Longtime dairy rancher and agriculture leader will be inducted into Farm Bureau’s Hall of Fame

By Tim Tesconi

Marilyn Herzog, born on a family ranch in 1943, is grateful she grew up during the golden age of agriculture in Sonoma County, the era in the 1940s and 1950s when most everyone was a farmer or in a business tied to farming.

It was a time when thousands of farms spread across the county, growing everything from apples to hops and the prize-winning cattle and sheep that dominated the nation’s livestock shows. It was potluck suppers at Farm Bureau and Grange gatherings with neighboring land owners attuned to the seasonal rhythms of farming. Elected leaders were mostly farmers and ranchers. Prices for prunes and wool were front-page stories in The Press Democrat.

“When I was growing up on Sonoma Mountain, it really was the golden age of agriculture for the county. That agricultural way of life and my experiences as a 4-H Club member formed me. I love agriculture, its history and important place in Sonoma County,” said Herzog, who was born Marilyn Jacobs, the daughter of Santa Rosa ranchers Bill and Ruth Jacobs, who were respected ag leaders for decades.

Ruth Jacobs, the first girl to join 4-H in Sonoma County, was the daughter of Jim Jamison, a prominent Bennett Valley rancher who died in 1937 while serving on the Sonoma County board of supervisors. He was a leading proponent for establishing the Sonoma County Fair in 1936 and until his death served on the fair board.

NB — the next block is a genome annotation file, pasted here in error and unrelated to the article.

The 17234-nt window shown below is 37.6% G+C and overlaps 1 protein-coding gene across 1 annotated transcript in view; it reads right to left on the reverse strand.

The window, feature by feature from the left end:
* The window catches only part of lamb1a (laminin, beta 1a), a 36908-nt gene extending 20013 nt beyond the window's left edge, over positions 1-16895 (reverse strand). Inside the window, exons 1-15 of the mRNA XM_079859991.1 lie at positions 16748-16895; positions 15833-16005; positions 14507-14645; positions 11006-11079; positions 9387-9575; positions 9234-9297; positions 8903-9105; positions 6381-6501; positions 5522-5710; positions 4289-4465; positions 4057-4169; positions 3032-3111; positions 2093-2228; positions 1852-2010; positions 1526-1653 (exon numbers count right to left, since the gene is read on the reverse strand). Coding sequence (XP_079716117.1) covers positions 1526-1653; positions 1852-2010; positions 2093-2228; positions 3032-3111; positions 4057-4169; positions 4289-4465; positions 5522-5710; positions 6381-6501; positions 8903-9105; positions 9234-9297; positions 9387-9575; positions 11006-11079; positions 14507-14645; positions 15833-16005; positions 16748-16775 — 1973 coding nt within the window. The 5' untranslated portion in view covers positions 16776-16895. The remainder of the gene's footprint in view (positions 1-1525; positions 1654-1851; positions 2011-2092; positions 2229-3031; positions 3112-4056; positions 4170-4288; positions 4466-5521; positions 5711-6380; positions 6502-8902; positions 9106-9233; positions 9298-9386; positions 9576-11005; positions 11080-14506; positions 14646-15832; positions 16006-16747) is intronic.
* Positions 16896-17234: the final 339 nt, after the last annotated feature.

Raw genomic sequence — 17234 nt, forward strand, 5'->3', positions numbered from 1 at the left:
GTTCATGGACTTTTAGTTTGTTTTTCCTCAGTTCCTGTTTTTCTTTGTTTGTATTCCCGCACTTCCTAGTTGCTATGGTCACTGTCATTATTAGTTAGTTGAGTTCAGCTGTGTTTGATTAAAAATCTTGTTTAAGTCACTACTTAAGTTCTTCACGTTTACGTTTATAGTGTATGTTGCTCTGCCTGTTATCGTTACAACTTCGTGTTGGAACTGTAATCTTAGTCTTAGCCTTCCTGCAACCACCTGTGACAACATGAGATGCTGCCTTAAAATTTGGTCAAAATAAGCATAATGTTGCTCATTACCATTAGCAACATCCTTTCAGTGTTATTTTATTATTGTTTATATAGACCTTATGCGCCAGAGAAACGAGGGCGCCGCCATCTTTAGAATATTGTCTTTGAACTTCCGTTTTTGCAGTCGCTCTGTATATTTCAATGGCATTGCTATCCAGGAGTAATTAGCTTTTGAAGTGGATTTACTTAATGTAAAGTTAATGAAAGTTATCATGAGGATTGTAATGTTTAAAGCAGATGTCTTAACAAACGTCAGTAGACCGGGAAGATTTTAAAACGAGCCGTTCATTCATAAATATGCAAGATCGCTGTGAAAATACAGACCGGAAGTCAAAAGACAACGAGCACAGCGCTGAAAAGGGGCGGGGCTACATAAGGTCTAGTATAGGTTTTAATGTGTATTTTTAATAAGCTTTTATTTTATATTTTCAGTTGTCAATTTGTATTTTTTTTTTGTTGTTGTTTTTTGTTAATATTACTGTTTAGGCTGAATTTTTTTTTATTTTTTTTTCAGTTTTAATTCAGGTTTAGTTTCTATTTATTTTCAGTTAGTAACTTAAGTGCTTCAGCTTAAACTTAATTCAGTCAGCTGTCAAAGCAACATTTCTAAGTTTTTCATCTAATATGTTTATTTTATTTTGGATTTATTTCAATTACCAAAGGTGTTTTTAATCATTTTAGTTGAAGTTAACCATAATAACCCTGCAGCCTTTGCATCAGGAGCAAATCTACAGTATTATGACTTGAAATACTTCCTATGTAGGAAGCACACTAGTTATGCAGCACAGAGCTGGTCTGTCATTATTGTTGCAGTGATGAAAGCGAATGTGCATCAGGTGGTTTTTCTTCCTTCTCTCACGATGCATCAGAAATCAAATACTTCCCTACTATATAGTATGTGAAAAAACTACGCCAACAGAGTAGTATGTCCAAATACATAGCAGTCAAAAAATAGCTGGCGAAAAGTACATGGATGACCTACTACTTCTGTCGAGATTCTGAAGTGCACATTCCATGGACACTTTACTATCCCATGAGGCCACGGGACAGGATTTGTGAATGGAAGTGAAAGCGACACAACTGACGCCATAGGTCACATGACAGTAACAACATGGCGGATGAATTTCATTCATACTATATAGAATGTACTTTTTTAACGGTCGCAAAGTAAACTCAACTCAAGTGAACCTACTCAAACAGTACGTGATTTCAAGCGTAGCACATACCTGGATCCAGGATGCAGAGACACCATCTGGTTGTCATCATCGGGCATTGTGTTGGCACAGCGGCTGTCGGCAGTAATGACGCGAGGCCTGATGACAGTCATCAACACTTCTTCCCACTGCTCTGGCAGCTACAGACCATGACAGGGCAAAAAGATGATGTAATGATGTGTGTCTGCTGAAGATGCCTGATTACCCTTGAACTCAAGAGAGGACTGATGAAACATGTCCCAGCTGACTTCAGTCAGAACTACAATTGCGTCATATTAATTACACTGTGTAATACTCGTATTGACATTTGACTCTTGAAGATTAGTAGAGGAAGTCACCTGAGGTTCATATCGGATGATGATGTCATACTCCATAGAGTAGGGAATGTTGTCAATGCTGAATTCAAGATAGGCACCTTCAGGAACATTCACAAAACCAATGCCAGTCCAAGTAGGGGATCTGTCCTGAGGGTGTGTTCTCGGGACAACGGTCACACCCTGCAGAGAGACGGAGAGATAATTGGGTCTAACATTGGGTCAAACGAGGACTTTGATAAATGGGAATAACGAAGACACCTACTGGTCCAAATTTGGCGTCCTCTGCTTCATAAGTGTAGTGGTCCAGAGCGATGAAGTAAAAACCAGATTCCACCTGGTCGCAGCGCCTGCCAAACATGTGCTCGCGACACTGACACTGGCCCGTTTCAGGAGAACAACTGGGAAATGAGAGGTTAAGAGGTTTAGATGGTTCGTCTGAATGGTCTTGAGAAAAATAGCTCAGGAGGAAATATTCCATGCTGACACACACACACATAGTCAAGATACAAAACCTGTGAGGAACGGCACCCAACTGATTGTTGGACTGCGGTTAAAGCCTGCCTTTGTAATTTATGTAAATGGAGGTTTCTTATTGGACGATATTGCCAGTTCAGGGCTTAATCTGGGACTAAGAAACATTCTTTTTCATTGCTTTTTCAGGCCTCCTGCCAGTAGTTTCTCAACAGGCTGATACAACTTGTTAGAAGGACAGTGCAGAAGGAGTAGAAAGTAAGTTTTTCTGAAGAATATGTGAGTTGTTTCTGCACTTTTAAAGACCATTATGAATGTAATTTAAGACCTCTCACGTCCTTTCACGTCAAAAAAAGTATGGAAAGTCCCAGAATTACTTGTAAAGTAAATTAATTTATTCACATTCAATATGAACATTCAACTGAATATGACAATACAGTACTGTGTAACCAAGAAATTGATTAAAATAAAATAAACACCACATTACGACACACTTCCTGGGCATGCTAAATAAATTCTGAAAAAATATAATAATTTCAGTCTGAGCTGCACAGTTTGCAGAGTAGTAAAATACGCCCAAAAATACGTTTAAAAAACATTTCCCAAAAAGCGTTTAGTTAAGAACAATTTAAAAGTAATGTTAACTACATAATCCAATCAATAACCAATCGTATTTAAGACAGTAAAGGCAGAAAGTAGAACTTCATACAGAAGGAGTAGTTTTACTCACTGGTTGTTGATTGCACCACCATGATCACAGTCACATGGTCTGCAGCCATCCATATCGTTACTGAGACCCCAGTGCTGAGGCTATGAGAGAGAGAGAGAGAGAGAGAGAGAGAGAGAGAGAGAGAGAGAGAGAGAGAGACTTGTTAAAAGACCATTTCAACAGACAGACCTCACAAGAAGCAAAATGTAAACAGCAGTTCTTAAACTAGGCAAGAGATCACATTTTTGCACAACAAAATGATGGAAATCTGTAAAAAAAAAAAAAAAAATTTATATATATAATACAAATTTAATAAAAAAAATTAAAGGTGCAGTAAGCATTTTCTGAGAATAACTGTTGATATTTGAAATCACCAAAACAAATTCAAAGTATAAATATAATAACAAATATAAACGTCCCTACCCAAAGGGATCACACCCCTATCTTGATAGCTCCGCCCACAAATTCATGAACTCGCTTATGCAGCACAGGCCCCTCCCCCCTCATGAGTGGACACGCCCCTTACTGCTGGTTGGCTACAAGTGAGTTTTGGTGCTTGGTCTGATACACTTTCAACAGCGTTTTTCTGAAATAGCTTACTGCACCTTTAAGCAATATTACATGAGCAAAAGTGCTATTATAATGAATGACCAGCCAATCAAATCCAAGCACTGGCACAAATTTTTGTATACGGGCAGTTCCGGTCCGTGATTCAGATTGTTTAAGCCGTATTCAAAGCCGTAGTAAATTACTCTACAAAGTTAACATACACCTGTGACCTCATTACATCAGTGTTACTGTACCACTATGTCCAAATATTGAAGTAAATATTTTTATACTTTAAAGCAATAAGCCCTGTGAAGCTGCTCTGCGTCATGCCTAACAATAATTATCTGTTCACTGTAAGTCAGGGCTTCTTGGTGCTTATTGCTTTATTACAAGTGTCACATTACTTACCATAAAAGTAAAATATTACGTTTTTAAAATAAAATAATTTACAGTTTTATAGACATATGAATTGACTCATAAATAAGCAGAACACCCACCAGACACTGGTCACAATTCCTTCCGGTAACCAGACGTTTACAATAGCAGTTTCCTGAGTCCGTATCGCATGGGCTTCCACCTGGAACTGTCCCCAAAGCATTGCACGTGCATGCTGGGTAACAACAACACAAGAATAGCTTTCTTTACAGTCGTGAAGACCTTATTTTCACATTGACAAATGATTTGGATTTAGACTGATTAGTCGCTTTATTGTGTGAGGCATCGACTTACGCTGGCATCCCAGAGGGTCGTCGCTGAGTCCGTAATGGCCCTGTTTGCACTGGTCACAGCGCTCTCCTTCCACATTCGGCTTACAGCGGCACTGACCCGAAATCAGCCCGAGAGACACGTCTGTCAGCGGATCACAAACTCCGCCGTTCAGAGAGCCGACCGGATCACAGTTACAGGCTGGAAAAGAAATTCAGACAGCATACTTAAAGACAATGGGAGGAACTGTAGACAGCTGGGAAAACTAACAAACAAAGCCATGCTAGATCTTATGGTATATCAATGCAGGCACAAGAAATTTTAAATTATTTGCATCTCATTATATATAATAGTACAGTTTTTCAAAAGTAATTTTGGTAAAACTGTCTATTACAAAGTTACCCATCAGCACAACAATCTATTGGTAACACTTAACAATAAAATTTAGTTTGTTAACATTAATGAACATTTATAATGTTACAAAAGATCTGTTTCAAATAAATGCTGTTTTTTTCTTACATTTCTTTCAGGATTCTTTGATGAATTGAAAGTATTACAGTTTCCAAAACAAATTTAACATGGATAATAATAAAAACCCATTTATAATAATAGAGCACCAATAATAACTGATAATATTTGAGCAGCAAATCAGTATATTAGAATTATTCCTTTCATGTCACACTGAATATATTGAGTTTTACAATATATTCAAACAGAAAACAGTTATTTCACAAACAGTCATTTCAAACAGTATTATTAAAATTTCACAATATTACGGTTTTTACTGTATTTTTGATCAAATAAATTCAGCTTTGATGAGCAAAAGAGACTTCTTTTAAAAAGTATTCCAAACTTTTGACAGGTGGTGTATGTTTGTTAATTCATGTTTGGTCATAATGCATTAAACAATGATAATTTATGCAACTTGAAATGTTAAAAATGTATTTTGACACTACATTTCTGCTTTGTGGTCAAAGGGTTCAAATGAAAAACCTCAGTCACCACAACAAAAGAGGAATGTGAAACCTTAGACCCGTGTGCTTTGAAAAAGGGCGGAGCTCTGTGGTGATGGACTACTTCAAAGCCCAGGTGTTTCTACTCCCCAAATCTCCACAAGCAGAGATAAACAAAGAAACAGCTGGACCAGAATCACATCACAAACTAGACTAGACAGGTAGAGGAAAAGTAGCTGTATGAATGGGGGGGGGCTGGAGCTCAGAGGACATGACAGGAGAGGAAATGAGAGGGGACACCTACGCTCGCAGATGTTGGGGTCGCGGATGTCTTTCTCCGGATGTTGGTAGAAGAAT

Ruth’s brother was the late J. Wesley Jamison, the legendary Santa Rosa High School agriculture teacher and longtime livestock manager of the Sonoma County Fair.

Marilyn’s family ties to agriculture and the Sonoma County Fair have been a source of pride and perspective throughout her purposeful life. While the county’s culture and landscape have dramatically changed, agriculture remains a dominant and defining industry in Sonoma County. And at 80 years old, Marilyn Jacobs Herzog is still going strong as she advocates for agriculture on many levels including her work with Farm Bureau, the Sonoma County Fair, 4-H, and FFA.

Marilyn has steadfastly dedicated her life to building community, championing family values, and preserving Sonoma County’s rich agricultural heritage. She said there is a lot of work yet to do, remembering what her hard-working father would say on the ranch.

“You can’t quit until the chores are done,” said Marilyn, who these days is channeling much of her time and energy to farm youth and the fair. She has been a fair director for the last 12 years, focusing on expanding the livestock and agriculture exhibits while providing opportunities for junior exhibitors who want to raise animals.

Farm Bureau leaders say Marilyn Herzog’s extraordinary contributions in the fields of agriculture will be honored with her induction into the Sonoma County Farm Bureau Hall of Fame. The prestigious award recognizes individuals who have made a real and lasting difference in preserving and protecting Sonoma County’s agriculture industry and the county’s 500,000 acres of farmland.

“It should come as no surprise to anyone that Marilyn Herzog is being inducted into the Sonoma County Farm Bureau Hall of Fame. Our local agriculture has been greatly influenced by her generosity, passion, and desire to promote, support, and enhance our county’s agricultural heritage,” said Dayna Ghirardelli, executive director of Sonoma County Farm Bureau.